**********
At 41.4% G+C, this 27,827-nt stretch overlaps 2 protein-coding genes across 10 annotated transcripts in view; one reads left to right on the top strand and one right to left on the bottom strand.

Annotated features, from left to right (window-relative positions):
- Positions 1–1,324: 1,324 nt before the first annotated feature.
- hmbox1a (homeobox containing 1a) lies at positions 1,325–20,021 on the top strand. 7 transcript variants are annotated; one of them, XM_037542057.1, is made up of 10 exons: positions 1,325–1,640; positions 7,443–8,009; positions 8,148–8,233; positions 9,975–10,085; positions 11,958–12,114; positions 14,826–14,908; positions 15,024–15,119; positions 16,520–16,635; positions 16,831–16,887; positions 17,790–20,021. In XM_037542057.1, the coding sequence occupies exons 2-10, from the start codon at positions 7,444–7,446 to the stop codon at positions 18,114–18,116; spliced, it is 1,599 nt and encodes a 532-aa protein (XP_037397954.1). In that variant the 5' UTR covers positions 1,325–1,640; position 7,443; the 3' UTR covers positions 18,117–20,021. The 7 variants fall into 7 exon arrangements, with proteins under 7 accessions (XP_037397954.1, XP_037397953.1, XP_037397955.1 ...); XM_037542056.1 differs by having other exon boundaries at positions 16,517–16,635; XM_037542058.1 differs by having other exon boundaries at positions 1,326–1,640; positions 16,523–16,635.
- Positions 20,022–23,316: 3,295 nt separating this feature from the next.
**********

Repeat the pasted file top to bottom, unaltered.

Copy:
At 41.4% G+C, this 27,827-nt stretch overlaps 2 protein-coding genes across 10 annotated transcripts in view; one reads left to right on the top strand and one right to left on the bottom strand.

Annotated features, from left to right (window-relative positions):
- Positions 1–1,324: 1,324 nt before the first annotated feature.
- hmbox1a (homeobox containing 1a) lies at positions 1,325–20,021 on the top strand. 7 transcript variants are annotated; one of them, XM_037542057.1, is made up of 10 exons: positions 1,325–1,640; positions 7,443–8,009; positions 8,148–8,233; positions 9,975–10,085; positions 11,958–12,114; positions 14,826–14,908; positions 15,024–15,119; positions 16,520–16,635; positions 16,831–16,887; positions 17,790–20,021. In XM_037542057.1, the coding sequence occupies exons 2-10, from the start codon at positions 7,444–7,446 to the stop codon at positions 18,114–18,116; spliced, it is 1,599 nt and encodes a 532-aa protein (XP_037397954.1). In that variant the 5' UTR covers positions 1,325–1,640; position 7,443; the 3' UTR covers positions 18,117–20,021. The 7 variants fall into 7 exon arrangements, with proteins under 7 accessions (XP_037397954.1, XP_037397953.1, XP_037397955.1 ...); XM_037542056.1 differs by having other exon boundaries at positions 16,517–16,635; XM_037542058.1 differs by having other exon boundaries at positions 1,326–1,640; positions 16,523–16,635.
- Positions 20,022–23,316: 3,295 nt separating this feature from the next.